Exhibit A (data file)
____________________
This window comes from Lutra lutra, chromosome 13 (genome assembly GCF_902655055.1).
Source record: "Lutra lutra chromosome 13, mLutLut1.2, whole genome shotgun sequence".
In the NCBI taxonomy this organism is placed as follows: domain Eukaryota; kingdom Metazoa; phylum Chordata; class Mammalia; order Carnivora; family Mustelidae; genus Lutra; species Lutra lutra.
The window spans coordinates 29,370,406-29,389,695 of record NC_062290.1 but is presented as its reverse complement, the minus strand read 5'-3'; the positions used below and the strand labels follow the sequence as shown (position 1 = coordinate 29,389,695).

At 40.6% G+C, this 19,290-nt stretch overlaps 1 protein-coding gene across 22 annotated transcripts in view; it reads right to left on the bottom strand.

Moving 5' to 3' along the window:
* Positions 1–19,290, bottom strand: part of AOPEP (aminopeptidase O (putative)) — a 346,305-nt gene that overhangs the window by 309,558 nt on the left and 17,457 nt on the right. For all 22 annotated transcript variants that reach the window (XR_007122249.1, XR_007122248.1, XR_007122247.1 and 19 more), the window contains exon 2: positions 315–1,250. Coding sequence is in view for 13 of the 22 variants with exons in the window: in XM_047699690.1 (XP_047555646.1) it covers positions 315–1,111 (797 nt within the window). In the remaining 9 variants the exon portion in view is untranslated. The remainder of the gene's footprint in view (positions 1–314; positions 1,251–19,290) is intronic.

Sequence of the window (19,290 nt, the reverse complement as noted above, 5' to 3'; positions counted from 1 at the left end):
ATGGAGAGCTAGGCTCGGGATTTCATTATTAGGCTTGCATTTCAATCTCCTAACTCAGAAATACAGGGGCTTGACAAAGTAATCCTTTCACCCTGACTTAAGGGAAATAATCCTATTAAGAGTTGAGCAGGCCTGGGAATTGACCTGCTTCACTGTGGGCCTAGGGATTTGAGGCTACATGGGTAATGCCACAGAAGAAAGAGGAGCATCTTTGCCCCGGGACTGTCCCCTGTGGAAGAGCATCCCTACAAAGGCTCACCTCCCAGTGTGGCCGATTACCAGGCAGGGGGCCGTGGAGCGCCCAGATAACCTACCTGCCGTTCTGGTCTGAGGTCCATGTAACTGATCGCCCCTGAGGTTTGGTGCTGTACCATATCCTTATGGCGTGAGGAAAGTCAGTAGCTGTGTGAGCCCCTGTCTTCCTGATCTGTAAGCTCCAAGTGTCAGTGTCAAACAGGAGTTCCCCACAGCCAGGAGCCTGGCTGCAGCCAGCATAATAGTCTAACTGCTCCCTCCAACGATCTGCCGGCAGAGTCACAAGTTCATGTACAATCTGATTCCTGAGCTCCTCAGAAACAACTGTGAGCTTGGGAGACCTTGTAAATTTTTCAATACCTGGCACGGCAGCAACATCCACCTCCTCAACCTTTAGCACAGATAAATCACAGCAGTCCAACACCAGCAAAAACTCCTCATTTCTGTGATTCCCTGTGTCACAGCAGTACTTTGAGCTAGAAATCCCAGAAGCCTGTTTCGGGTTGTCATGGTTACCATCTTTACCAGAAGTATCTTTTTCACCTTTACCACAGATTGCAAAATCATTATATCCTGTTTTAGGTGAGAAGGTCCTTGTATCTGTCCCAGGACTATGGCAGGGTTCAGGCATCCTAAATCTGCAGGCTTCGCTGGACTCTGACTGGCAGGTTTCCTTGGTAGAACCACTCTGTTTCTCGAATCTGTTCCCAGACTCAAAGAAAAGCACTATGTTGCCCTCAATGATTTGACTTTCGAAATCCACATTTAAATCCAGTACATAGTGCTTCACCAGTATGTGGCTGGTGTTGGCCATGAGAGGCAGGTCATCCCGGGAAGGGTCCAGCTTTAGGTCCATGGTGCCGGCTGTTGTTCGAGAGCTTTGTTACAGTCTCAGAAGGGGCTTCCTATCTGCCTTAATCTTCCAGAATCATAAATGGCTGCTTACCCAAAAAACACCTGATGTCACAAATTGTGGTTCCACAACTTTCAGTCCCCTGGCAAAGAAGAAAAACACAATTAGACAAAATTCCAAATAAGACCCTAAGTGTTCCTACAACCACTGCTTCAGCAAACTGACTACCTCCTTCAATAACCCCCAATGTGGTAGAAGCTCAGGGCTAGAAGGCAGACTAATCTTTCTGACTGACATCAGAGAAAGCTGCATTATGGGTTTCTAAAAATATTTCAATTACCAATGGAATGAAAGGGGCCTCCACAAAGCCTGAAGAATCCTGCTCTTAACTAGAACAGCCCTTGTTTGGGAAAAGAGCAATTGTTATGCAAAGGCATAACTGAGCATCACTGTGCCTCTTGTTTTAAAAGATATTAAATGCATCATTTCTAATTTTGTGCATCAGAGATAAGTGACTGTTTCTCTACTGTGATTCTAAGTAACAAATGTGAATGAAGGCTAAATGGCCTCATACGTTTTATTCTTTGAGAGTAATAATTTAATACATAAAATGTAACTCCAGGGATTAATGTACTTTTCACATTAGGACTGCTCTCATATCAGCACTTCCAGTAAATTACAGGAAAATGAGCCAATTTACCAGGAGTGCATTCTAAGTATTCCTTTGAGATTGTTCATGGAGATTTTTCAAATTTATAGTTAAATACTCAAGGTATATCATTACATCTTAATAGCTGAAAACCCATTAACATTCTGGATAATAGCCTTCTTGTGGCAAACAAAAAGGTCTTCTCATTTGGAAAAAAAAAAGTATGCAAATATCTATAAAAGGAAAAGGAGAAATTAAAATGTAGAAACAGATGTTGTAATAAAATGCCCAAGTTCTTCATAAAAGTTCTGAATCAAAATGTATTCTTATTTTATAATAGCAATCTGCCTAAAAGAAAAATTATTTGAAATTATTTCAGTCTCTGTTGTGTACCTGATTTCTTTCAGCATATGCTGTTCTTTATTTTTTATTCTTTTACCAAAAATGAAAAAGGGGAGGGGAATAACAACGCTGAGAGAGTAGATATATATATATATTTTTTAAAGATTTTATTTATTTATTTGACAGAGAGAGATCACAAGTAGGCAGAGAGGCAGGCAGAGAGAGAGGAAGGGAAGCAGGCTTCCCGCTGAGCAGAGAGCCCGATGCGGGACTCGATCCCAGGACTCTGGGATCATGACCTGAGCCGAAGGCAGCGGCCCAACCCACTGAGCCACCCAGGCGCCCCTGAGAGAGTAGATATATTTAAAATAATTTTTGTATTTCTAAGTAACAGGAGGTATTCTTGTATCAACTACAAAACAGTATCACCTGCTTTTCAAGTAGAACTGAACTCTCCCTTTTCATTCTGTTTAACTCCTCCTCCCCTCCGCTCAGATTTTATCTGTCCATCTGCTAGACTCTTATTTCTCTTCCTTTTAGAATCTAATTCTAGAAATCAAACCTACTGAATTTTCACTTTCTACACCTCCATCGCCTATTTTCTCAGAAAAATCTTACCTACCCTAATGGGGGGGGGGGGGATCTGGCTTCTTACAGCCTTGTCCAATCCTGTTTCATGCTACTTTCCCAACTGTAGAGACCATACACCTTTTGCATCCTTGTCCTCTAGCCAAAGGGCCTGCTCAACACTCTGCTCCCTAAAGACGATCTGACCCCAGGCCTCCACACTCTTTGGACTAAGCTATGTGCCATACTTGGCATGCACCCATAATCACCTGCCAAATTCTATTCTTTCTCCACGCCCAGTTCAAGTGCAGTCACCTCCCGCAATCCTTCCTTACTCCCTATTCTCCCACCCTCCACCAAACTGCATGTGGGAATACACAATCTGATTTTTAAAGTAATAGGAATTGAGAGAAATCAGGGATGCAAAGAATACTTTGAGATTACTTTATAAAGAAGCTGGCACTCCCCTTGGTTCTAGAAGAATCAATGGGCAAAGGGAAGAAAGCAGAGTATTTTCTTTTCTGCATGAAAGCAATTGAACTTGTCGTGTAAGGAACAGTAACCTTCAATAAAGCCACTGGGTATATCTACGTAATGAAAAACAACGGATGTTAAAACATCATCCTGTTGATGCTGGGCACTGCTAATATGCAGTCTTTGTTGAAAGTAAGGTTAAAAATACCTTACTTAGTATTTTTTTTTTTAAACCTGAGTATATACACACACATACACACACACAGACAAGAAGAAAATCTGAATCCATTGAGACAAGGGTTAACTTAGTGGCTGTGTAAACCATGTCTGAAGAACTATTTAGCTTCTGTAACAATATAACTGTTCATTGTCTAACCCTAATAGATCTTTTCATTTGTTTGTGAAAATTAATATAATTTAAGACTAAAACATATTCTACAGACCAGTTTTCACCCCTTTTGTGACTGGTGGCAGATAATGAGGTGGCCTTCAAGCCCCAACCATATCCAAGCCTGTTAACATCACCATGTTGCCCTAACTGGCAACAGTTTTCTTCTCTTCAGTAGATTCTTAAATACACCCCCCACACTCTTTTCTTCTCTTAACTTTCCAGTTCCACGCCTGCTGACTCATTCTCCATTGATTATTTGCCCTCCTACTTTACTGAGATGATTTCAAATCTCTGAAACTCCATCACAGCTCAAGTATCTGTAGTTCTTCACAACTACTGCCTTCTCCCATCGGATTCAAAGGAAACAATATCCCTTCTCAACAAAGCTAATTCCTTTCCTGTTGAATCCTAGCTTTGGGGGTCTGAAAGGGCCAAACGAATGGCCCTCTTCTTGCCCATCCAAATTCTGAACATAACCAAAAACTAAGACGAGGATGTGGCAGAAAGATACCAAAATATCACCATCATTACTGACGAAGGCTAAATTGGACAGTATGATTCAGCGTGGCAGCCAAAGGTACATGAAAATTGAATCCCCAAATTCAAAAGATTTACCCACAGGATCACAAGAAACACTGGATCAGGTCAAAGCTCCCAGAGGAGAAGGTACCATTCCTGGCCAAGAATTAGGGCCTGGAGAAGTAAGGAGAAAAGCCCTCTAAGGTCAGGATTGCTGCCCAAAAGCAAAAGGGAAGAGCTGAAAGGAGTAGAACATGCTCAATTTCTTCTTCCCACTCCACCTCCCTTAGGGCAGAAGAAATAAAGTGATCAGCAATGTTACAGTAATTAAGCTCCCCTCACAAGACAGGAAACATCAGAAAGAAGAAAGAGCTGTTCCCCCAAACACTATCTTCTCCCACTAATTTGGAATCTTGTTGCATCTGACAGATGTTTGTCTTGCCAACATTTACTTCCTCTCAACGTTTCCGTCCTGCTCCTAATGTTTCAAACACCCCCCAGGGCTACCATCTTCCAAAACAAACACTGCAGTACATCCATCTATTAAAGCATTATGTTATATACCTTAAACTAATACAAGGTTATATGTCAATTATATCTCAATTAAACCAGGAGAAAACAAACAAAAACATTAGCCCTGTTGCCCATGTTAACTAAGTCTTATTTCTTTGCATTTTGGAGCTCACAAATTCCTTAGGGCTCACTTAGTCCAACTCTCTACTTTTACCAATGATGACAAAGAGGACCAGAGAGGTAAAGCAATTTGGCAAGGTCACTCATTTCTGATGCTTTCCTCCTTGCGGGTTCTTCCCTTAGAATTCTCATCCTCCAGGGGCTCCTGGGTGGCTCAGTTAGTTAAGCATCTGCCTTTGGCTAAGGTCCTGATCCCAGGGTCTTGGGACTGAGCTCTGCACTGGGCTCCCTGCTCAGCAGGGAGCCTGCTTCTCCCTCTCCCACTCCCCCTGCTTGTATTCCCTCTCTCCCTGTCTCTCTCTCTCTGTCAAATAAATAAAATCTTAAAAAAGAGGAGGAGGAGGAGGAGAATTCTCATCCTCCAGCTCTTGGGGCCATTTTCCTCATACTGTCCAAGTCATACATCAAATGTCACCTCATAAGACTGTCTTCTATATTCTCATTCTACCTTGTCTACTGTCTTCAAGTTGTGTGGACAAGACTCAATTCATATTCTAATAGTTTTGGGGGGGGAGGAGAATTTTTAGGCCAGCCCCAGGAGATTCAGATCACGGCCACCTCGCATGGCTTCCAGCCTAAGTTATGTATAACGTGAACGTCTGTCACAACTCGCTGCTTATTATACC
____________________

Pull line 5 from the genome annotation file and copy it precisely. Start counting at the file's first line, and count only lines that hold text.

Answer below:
At 40.6% G+C, this 19,290-nt stretch overlaps 1 protein-coding gene across 22 annotated transcripts in view; it reads right to left on the bottom strand.